The AT&T-Time Warner combination doesn't reduce the number of news outlets since it only shifts ownership of CNN from one company to another. CNN's main competitors are MSNBC, owned by Comcast Corp., and Fox News, which is owned by Rupert Murdoch's 21st Century Fox.

AT&T's scale, with national wireless and pay-TV networks, is one reason its deal has drawn even more scrutiny. A trial may reveal whether CNN's coverage of Trump was another reason. Attorney General Jeff Sessions was asked during a Nov. 14 House hearing whether anyone from the White House contacted the Justice Department to interfere with or discuss the AT&T deal.

But it wasn't just Trump who criticized the deal. Democratic lawmakers including Senator Al Franken of Minnesota and Senator Elizabeth Warren of Massachusetts told Sessions in June that the merger would lead to higher prices, fewer choices and worse service for consumers.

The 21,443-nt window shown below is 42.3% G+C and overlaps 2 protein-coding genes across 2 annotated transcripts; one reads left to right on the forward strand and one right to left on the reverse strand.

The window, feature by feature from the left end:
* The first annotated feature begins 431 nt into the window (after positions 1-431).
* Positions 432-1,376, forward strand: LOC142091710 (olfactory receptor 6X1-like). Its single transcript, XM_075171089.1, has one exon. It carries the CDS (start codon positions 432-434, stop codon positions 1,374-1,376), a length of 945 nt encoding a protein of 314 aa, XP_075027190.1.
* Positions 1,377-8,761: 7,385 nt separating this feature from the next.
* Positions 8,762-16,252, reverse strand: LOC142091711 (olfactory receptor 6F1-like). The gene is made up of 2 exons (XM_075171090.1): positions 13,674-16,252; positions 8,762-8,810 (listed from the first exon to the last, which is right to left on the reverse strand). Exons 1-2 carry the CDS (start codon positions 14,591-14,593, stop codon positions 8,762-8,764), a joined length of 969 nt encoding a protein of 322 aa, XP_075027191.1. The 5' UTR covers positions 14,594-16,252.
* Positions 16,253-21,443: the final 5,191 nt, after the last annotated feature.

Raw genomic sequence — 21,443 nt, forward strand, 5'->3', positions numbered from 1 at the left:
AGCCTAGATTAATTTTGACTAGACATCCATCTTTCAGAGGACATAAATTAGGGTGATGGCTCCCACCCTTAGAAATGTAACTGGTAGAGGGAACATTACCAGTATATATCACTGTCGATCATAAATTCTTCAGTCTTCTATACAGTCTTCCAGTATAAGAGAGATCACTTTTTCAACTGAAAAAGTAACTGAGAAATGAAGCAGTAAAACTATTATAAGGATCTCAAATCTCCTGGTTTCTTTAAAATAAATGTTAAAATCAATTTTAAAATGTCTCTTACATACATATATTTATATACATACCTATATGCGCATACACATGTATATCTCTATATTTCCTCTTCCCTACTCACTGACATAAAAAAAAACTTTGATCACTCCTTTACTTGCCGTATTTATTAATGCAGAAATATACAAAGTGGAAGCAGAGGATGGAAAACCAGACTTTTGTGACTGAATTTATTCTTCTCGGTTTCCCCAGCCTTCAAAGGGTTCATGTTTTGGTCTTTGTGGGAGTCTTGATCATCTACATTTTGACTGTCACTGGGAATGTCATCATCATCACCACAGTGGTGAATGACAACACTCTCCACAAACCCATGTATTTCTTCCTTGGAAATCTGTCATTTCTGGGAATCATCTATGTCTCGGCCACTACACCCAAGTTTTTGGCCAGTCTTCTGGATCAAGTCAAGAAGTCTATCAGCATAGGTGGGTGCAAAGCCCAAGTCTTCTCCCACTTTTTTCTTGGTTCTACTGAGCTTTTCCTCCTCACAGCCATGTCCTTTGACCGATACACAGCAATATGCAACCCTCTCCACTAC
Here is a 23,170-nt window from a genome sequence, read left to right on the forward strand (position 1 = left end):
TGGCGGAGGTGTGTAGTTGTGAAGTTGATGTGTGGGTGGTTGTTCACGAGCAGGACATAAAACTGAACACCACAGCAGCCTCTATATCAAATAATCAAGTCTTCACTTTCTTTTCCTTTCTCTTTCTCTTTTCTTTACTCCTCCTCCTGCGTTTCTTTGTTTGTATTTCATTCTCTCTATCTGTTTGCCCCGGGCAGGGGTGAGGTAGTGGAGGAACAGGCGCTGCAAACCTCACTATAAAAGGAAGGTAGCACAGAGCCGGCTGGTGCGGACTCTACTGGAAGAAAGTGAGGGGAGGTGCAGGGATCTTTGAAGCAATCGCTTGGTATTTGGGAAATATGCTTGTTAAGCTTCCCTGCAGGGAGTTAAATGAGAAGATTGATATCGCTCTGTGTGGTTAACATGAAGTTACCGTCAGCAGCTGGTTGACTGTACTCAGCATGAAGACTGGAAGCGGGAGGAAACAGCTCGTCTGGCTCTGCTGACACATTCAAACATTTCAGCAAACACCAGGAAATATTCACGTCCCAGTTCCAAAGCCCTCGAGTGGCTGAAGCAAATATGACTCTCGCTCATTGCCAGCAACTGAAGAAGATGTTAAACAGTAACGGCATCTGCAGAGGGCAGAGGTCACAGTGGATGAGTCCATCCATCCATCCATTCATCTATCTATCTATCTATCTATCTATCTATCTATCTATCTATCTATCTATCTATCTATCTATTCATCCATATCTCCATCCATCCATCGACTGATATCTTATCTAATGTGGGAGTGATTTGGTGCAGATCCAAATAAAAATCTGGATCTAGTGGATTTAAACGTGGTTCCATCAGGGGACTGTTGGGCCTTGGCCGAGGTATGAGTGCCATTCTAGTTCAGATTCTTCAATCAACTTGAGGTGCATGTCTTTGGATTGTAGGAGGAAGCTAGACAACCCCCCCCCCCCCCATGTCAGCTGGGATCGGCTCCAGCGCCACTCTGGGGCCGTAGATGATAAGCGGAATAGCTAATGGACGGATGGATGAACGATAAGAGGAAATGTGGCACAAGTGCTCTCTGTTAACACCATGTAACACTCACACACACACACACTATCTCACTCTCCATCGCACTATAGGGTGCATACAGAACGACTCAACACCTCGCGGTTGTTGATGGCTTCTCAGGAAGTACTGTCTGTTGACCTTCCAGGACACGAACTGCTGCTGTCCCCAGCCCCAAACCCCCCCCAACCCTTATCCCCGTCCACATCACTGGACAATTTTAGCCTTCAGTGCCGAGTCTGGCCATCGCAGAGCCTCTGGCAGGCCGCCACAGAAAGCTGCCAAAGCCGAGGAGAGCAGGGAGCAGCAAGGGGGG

Sessions said he was unable to comment on "conversations or communications that Department of Justice top people have with top people in the White House."

While it isn't illegal for Trump to make his views known to the Justice Department, the White House has traditionally stayed at arm's length from merger reviews. Trump told reporters during his recent trip to Asia that the deal might be challenged in court.

"I do feel that you should have as many news outlets as you can, especially since so many of them are fake," Trump said. "This way, at least you can get your word out. But I do believe you should have as many news outlets as you can."

— Bloomberg News